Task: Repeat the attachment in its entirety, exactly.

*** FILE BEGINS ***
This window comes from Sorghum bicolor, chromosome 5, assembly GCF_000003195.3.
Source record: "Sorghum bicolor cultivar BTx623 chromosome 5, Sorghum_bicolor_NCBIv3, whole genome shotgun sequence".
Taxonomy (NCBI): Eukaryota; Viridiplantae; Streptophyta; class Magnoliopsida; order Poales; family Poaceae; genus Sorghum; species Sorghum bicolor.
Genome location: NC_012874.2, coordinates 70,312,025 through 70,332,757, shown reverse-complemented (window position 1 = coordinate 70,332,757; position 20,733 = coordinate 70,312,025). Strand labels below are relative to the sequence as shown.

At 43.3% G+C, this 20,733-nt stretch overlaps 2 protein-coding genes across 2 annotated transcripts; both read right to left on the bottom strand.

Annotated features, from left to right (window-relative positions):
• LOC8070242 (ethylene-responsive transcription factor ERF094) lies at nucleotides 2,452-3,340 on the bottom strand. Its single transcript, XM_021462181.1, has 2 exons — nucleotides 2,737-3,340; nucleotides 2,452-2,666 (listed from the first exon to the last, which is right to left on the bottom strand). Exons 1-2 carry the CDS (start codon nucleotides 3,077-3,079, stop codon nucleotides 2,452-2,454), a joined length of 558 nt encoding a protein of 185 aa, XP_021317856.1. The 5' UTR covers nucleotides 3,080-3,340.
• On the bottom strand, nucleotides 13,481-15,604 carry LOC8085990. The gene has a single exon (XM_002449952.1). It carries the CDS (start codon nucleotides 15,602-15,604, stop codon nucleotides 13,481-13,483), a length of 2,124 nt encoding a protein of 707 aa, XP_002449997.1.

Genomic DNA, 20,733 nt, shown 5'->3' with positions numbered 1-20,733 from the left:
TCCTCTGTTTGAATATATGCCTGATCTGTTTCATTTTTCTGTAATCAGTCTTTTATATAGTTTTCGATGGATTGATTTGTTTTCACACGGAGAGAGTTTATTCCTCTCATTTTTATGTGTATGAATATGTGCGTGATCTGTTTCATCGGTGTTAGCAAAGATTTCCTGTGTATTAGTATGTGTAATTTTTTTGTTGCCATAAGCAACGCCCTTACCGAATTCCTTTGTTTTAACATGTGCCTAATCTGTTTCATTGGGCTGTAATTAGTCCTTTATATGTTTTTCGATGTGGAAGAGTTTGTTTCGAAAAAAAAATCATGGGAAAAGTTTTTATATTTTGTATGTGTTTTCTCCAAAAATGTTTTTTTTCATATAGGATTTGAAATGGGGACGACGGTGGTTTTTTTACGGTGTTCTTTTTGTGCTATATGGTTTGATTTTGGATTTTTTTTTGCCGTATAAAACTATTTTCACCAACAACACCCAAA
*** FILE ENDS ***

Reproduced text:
This window comes from Sorghum bicolor, chromosome 5, assembly GCF_000003195.3.
Source record: "Sorghum bicolor cultivar BTx623 chromosome 5, Sorghum_bicolor_NCBIv3, whole genome shotgun sequence".
Taxonomy (NCBI): Eukaryota; Viridiplantae; Streptophyta; class Magnoliopsida; order Poales; family Poaceae; genus Sorghum; species Sorghum bicolor.
Genome location: NC_012874.2, coordinates 70,312,025 through 70,332,757, shown reverse-complemented (window position 1 = coordinate 70,332,757; position 20,733 = coordinate 70,312,025). Strand labels below are relative to the sequence as shown.

At 43.3% G+C, this 20,733-nt stretch overlaps 2 protein-coding genes across 2 annotated transcripts; both read right to left on the bottom strand.

Annotated features, from left to right (window-relative positions):
• LOC8070242 (ethylene-responsive transcription factor ERF094) lies at nucleotides 2,452-3,340 on the bottom strand. Its single transcript, XM_021462181.1, has 2 exons — nucleotides 2,737-3,340; nucleotides 2,452-2,666 (listed from the first exon to the last, which is right to left on the bottom strand). Exons 1-2 carry the CDS (start codon nucleotides 3,077-3,079, stop codon nucleotides 2,452-2,454), a joined length of 558 nt encoding a protein of 185 aa, XP_021317856.1. The 5' UTR covers nucleotides 3,080-3,340.
• On the bottom strand, nucleotides 13,481-15,604 carry LOC8085990. The gene has a single exon (XM_002449952.1). It carries the CDS (start codon nucleotides 15,602-15,604, stop codon nucleotides 13,481-13,483), a length of 2,124 nt encoding a protein of 707 aa, XP_002449997.1.

Genomic DNA, 20,733 nt, shown 5'->3' with positions numbered 1-20,733 from the left:
TCCTCTGTTTGAATATATGCCTGATCTGTTTCATTTTTCTGTAATCAGTCTTTTATATAGTTTTCGATGGATTGATTTGTTTTCACACGGAGAGAGTTTATTCCTCTCATTTTTATGTGTATGAATATGTGCGTGATCTGTTTCATCGGTGTTAGCAAAGATTTCCTGTGTATTAGTATGTGTAATTTTTTTGTTGCCATAAGCAACGCCCTTACCGAATTCCTTTGTTTTAACATGTGCCTAATCTGTTTCATTGGGCTGTAATTAGTCCTTTATATGTTTTTCGATGTGGAAGAGTTTGTTTCGAAAAAAAAATCATGGGAAAAGTTTTTATATTTTGTATGTGTTTTCTCCAAAAATGTTTTTTTTCATATAGGATTTGAAATGGGGACGACGGTGGTTTTTTTACGGTGTTCTTTTTGTGCTATATGGTTTGATTTTGGATTTTTTTTTGCCGTATAAAACTATTTTCACCAACAACACCCAAA